Resources on poetry by the poets themselves

We Remember your Childhood Well

This is a complex poem, not because of its diction but because of its ambiguous use of perspective, or point of view. In essence, the poem is about the responsibility we all have to children.

Although we could read the poem as being about how adults can damage children, Duffy seems to be presenting the idea that regimes are capable of rewriting history in ways convenient to them. We are familiar, for example, with the way in which Joseph Stalin in Russia edited people from photographs and had official records tampered with. What Duffy is saying is that what is horrific and damaging on an individual level can become exponentially larger if horrible principles are applied on what can sometimes be a national scale. This does not mean that harm done to an individual is less significant if it happens to be an isolated instance or a mass one.

The voiceless child is helpless in the face of the authority figures of parents and any other adults who wield power. The truth is that the child is likely to be the most reliable ‘witness’ to the events in his or her own life. Also, adults cannot calculate the damage they do to children. It is clear that the implied listener or defender is the older self of the child. The point to be drawn out here is that damage is not just something that can be inflicted and forgotten about; it lasts. A scarred child becomes a scarred adult.

The poem opens with a denial, “Nobody hurt you” and this is sustained throughout the poem. The word nobody occurs six times and Duffy clearly wants the denial to ring hollow. The child’s version of the events denied in stanza one would clearly be that she was physically “hurt”, that her parents/ guardian/s “argued…all night” and that she was told that there was “a bad man on the moors”. Finally, she would say that they were locked in to their bedroom.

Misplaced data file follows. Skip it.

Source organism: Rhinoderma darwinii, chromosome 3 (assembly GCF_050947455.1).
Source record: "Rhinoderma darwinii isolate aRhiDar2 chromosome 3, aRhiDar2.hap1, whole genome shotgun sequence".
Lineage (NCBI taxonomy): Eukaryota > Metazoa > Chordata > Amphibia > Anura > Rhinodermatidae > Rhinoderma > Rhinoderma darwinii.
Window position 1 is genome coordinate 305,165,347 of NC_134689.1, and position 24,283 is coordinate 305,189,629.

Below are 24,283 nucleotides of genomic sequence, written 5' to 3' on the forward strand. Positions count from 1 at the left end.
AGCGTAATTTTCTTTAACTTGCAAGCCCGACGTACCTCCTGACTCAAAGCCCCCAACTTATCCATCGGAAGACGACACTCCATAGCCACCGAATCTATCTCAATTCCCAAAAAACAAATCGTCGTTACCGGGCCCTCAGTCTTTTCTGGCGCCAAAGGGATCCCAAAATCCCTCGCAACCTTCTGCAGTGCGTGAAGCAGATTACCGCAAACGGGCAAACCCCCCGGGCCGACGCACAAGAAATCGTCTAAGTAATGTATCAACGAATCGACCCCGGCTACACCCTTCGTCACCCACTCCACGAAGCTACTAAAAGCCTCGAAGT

The language of the second stanza takes on the sinister sound of police in totalitarian or oppressive states using official language with a clipped, formal tone. This is doubly alarming, given that the ostensive subject of the poem is others’ memory of a child’s childhood. Children are naturally inquisitive and ask questions incessantly. The speaker/s (there first person plural lends a collective voice to the poem that potentially implicates all adults) claim that they were patient and answered the child’s questions. The fact that this seems to be challenged by the child (there is an implied rebuttal from the child all the way through the poem) is clear when the emphatic one word sentence “No.” is used by Duffy in line 4. This is a feature of some adults’ treatment of children. They think that their word can obliterate any alternatives. This is also true of certain types of government. Duffy is clearly engaging here with the way in which those in authority can sometimes abuse their positions by wielding power and making statements they know will not be challenged, probably because those listening are colluding with them. “That didn’t occur” (line 4) has the air of an official making a statement in court. The ‘child’ is crushed by being told “you couldn’t sing anyway”. The reference to Film Fun locates the poem in the nineteen forties during the Second World War. The final short sentence in stanza 3, “Anyone’s guess.” ironically draws attention to the fact that what the speaker/s are saying is a pack of lies and that the child (now grown up?) can do nothing to gainsay a majority view.